Thes devices won't even require a USB dongle when connected to a Windows PC running Teams desktop client, and Microsoft says that for many headsets and speakerphones, this will work without requiring any user action to enable other than pairing the device with the PC.

It's likely that only certain devices will be able to use the feature to begin with, and Microsoft notes that users should stay tuned to its certification page for additional information about devices tested to meet all certification criteria with native Bluetooth connections soon.

The official Microsoft 365 roadmap notes that the feature is currently still in development, but is set to start rolling out to users in March 2022. When live, the feature will be available to all Microsoft Teams desktop users only, with no news of a mobile launch just yet.

The update could be good news for companies looking to upgrade their online collaboration hardware, and follows the recent launch of a new initiative designed to attract even more customers to Teams.

Microsoft recently announced a new device trade-in scheme whereby businesses can claim cash back on old video conferencing hardware and desk phones when they make the switch to Microsoft Teams. The scheme will be facilitated by a partnership with Network-Value, a company that specializes in global device trade-in and responsible equipment disposal.

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WhatsApp introduces new privacy settings to keep you safe

WhatsApp is giving its legions of users greater control over who can see data about them. As part of a move to protect people from unauthorized third-party apps, new privacy controls are rolling out.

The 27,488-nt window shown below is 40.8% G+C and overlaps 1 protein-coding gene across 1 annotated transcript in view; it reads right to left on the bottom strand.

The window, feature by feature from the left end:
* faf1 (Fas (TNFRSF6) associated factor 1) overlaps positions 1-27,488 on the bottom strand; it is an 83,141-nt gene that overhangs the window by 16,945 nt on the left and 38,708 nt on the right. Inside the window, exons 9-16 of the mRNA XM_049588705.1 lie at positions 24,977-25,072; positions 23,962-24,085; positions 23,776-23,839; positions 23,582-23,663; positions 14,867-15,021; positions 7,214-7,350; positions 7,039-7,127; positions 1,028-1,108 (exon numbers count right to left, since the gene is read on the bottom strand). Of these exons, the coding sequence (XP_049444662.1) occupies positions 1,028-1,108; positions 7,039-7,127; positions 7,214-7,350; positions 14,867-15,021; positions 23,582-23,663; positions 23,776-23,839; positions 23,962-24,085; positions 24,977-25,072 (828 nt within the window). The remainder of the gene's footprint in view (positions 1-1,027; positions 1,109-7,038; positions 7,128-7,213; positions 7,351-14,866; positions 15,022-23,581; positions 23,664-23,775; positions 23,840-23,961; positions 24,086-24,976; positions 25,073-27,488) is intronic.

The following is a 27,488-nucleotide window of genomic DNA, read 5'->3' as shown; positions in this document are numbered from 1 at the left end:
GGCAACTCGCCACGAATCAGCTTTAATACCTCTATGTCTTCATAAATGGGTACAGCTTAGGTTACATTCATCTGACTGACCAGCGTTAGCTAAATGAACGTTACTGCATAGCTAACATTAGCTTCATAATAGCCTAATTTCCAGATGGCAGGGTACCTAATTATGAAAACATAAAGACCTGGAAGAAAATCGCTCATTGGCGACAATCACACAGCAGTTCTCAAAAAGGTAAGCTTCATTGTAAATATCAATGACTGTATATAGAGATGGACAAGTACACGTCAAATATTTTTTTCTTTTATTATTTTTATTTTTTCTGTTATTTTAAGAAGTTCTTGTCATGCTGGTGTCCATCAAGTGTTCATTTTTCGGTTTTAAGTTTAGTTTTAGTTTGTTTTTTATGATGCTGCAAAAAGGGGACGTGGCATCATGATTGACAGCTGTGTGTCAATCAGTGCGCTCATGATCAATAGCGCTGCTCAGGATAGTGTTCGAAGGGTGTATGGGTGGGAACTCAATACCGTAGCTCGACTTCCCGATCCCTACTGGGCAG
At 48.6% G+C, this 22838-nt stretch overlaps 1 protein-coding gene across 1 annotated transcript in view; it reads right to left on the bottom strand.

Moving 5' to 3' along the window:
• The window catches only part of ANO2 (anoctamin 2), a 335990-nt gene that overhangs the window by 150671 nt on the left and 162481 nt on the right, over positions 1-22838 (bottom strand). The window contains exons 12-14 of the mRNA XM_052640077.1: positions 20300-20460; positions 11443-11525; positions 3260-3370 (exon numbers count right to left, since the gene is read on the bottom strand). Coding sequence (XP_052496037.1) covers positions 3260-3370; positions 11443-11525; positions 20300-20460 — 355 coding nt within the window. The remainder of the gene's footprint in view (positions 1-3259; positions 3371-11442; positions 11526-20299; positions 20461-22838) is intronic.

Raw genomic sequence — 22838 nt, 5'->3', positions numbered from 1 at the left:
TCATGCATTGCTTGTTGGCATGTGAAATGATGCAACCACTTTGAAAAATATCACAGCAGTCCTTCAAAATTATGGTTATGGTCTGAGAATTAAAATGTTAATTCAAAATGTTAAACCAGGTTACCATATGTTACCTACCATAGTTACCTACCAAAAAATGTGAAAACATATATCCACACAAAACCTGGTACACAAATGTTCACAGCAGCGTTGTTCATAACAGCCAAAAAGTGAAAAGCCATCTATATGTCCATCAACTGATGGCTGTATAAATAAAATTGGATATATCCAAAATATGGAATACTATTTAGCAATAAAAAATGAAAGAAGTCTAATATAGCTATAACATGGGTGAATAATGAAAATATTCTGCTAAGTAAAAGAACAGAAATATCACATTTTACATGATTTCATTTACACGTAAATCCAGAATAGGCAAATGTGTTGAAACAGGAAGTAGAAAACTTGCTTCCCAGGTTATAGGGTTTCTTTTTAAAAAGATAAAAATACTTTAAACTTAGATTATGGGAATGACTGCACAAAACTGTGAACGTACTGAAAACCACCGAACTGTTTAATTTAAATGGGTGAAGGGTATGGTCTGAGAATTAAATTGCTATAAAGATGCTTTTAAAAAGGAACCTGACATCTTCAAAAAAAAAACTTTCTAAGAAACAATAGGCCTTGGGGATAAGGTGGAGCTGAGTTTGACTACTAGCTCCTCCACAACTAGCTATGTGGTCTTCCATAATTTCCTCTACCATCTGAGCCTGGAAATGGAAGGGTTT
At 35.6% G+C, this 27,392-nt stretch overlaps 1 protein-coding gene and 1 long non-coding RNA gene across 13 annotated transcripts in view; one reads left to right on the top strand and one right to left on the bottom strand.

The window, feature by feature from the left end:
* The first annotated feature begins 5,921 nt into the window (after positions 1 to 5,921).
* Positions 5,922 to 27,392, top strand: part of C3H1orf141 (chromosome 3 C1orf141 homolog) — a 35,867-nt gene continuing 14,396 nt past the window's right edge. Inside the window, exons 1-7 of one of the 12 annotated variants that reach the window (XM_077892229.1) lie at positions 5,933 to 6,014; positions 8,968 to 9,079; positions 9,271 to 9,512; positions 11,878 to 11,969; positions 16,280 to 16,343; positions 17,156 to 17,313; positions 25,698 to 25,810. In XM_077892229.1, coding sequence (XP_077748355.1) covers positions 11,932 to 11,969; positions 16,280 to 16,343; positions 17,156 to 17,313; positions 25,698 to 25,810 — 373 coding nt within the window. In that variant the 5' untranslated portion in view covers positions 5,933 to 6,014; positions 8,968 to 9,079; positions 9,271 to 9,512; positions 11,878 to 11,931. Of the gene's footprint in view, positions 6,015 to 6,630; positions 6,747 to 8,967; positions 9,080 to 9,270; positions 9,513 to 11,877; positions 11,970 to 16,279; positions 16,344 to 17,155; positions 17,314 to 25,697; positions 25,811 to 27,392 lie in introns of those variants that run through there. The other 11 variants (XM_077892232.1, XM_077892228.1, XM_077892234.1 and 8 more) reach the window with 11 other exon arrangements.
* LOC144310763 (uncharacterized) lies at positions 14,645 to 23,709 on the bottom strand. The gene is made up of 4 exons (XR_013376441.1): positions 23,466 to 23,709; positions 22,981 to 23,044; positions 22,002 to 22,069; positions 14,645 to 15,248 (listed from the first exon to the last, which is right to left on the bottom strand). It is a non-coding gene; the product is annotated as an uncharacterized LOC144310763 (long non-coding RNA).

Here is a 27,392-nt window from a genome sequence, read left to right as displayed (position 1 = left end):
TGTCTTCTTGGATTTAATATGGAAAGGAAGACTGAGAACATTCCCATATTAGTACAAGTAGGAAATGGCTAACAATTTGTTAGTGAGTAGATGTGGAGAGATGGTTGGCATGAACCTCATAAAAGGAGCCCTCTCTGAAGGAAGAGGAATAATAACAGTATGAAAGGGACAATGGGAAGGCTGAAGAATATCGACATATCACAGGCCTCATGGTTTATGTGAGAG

If you've noticed that you have been unable to see the online status of businesses or contacts you are trying to connect with, these changes help to explain just why this is.

If you have never chatted with a particular account, you will not be able to see either their online status, or details of when they were last seen. The same is true of other people's – and apps' – ability to see information about you.

WhatsApp says of the changes that “to improve the privacy and security of our users, we're making it harder for people you don't know and haven't chatted with from seeing your last seen and online presence on WhatsApp.”

To allay fear about the implications of the change, WhatsApp adds: “This will not change anything between you and your friends, family, and businesses who you know or have previously messaged”.

Keep it private

On the face of things, this feels like quite a small change, but it's just one of a growing number of privacy and security tools available to WhatsApp users.

It also helps to close a fairly significant security loophole that was being used by some third-party tools. There are a number of apps available for download that can be used to track people's online status – or at least they could be used fore this purpose before WhatsApp introduced the changes.

For anyone who is concern about their privacy, but particularly anyone who has been a victim of cyberstalk, these changes are great news that will be warmly welcomed.

Via WABetaInfo